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While you have the roof off, install a ducted heatpump in the roof space.




5 posts

Wannabe Geek


  # 2278535 17-Jul-2019 18:02
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neb:
BlueFriction: The house backs on to parkland which has special character restrictions so any earthworks over 2m3 trigger the Resource Consent.
That's what I was wondering when I saw the photo/rendering, I know you've said you've gone over it with the council but have they given you a clear shopping list of all the stuff you'll need to do to raise the roofline? That's what killed us when we tried, next to a reserve with potential blocking of neighbours' views, the maximum height we were allowed under current regulations was less than the roof height under the 1970s regulations when the house was built. In other words the permitted change in roof height was a negative value.

 

Luckily the slope works in our favour the house is fairly low lying to the rolling ground level and so we have the height to spare to go up to the 8m allowed within our zoning. Our front neighbours are on a cross lease with us and we have a sightline covenant with them that we can design to with the pitch. I went through all the different controls with the council planner.


 
 
 
 


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Master Geek


  # 2278766 18-Jul-2019 10:46
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If you are serious about doing the mancave thing, try to include it in the design work, building consent and resource consent if that is triggered. It won't cost much more but if you did it later you would have to get a new building consent and pay the fees again. Generally, there's no cheaper time to do the work than now as costs always go up. 

 

It would be worth a conversation with the Council about what would happen if it were included in the consent and it didn't go ahead.

 

 




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Wannabe Geek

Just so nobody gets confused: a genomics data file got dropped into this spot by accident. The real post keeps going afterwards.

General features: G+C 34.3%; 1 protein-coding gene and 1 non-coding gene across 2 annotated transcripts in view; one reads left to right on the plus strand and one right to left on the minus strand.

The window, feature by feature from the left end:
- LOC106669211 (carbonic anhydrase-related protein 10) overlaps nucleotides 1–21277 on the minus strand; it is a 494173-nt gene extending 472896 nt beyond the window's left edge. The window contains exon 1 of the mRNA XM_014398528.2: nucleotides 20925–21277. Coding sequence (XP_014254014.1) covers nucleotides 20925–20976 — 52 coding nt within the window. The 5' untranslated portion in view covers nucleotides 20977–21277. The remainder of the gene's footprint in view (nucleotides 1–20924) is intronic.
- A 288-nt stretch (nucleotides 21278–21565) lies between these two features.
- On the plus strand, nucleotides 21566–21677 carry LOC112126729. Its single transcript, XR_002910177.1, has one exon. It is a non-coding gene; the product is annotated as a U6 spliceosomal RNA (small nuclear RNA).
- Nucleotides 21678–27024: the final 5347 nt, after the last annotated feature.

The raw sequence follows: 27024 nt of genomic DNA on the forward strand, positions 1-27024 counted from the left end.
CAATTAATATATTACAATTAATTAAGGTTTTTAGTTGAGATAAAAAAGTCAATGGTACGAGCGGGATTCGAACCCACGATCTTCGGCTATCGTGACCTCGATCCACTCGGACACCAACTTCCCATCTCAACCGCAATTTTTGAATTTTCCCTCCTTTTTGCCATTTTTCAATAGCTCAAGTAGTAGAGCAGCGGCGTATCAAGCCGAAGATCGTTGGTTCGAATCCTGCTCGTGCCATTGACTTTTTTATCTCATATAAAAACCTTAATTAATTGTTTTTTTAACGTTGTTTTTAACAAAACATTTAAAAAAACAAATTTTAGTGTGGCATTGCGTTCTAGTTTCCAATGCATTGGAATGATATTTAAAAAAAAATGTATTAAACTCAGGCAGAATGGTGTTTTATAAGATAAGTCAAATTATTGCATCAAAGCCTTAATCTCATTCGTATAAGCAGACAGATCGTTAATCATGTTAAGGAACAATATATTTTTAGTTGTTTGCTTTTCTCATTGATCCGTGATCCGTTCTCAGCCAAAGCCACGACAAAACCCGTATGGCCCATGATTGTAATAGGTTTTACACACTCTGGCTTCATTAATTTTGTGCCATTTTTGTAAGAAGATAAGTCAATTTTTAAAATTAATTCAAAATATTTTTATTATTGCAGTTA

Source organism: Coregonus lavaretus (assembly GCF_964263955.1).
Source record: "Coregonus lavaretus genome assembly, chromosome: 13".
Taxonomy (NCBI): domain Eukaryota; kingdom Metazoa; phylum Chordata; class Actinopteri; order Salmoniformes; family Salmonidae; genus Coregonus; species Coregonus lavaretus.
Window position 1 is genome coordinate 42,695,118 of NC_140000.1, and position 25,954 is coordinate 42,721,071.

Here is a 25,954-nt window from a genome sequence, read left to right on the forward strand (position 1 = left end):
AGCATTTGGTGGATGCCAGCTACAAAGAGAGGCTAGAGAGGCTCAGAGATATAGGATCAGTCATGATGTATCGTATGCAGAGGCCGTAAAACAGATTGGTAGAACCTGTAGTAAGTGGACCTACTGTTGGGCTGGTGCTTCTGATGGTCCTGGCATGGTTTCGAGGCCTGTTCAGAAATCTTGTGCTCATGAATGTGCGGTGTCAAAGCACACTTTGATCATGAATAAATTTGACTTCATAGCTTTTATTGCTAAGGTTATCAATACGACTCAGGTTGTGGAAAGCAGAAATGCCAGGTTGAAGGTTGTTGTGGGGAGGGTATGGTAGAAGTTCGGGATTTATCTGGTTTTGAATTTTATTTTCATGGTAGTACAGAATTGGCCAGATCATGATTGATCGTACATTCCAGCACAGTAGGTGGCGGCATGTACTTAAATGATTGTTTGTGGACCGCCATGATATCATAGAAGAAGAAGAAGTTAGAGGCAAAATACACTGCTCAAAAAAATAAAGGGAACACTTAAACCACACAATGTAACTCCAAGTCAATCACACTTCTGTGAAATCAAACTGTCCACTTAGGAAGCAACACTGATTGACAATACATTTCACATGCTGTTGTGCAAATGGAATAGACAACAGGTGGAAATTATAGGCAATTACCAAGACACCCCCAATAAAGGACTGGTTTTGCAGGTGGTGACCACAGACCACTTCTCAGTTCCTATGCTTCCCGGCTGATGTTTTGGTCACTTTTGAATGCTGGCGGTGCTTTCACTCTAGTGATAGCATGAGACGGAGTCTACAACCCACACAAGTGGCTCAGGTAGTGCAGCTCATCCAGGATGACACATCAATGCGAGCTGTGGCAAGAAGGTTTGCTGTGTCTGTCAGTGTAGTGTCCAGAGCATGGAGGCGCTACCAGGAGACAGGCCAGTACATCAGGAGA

# 2278809 18-Jul-2019 11:29
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Kickinbac:

 

If you are serious about doing the mancave thing, try to include it in the design work, building consent and resource consent if that is triggered. It won't cost much more but if you did it later you would have to get a new building consent and pay the fees again. Generally, there's no cheaper time to do the work than now as costs always go up. 

 

It would be worth a conversation with the Council about what would happen if it were included in the consent and it didn't go ahead.

 

 

Thanks certainly good advice, I was thinking that as a possible option. However, I understand that building consent is only for one year so it's likely we would have to double up anyway if not undertaken at the same time. Can certainly look to get all the design work done together.

 

 


neb

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  # 2279185 18-Jul-2019 18:02
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Kickinbac:

It would be worth a conversation with the Council about what would happen if it were included in the consent and it didn't go ahead.

 

 

Wouldn't it just lapse after 18 months? Or are you asking something different here?

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Uber Geek


  # 2279486 19-Jul-2019 10:23
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The scope of your project isn’t huge so any decent designer should be able to do what you need. Do you have a budget in mind? That will quickly determine the tier of designer/builder that would be available for the project.

 

Without critiquing the plan in any way I’ll give some food for thought on your question of engaging a designer/architect/builder.

 

I’m a little biased towards engaging an architect (I am one) or reputable architectural designer (there’s some really good ones around) over a generic/bulk builder. Particularly on a project that is something you plan on living in long term. I believe that you can’t underestimate the benefit of someone spending the time to understand your needs and propose a design solution that meets or exceeds these, or gives you alternatives that you may not have considered.

 

I’m not going to give you any names of firms/people in Auckland on the forum but treat any meeting with them like you’re interviewing them as much as they are you. It has to be a good fit, or what they’ll be proposing simply won’t be what you’re looking for.

 

These links are places you can start to look for someone:

 

https://www.nzia.co.nz/connect/find-an-architect

 

https://www.adnz.org.nz/find/search




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Wannabe Geek